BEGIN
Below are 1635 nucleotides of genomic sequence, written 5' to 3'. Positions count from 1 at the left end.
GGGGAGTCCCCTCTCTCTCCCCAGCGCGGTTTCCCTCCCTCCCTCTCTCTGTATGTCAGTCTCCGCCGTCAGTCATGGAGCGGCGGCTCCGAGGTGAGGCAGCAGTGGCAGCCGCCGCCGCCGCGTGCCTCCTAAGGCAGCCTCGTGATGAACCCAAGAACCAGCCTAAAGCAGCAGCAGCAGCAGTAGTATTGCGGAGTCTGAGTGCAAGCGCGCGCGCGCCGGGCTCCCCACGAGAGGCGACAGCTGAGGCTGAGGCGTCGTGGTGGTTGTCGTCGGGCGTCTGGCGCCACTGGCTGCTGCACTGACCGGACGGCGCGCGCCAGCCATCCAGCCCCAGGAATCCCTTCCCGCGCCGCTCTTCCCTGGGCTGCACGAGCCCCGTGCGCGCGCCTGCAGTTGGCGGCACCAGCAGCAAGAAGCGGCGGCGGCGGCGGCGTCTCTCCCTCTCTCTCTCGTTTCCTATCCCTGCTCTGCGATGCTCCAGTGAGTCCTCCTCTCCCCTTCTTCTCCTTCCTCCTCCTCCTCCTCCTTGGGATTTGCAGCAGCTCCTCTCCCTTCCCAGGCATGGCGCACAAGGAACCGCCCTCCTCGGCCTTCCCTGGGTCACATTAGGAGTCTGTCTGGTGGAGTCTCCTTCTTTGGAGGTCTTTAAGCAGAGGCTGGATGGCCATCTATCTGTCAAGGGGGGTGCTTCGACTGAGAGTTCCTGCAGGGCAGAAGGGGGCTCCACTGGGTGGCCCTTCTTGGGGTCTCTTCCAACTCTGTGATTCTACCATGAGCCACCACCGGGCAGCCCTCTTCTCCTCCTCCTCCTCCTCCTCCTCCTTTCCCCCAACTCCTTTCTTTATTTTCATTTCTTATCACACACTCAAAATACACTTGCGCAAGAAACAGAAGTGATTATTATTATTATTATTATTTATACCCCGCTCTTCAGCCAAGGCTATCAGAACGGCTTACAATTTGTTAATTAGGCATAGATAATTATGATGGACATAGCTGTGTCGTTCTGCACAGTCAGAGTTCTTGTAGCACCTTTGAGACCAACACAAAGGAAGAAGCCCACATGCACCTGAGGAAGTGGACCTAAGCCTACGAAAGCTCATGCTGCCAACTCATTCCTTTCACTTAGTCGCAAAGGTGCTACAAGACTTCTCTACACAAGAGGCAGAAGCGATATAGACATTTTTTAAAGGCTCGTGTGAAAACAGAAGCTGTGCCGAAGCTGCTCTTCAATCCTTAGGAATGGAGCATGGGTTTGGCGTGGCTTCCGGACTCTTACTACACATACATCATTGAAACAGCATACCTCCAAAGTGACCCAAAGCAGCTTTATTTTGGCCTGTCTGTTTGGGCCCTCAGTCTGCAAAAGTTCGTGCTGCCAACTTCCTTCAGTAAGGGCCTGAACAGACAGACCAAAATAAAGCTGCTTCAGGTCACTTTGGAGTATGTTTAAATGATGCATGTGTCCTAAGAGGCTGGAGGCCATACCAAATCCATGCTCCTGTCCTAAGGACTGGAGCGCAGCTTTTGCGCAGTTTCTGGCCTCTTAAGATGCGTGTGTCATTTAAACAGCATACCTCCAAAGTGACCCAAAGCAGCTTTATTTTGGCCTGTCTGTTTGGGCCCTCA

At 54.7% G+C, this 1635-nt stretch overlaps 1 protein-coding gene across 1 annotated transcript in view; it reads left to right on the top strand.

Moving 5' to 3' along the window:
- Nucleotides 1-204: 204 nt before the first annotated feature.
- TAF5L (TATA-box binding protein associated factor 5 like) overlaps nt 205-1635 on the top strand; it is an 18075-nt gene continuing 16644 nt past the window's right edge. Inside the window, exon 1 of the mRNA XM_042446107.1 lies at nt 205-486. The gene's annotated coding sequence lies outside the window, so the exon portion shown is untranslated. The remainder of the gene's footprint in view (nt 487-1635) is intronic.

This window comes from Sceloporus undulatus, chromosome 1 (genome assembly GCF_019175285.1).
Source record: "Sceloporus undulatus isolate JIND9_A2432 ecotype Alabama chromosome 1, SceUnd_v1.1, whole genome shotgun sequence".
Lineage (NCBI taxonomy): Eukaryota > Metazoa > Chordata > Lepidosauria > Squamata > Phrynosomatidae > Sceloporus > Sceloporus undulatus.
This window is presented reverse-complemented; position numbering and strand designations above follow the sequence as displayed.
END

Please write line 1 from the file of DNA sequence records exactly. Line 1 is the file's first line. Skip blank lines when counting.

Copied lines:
Below are 1635 nucleotides of genomic sequence, written 5' to 3'. Positions count from 1 at the left end.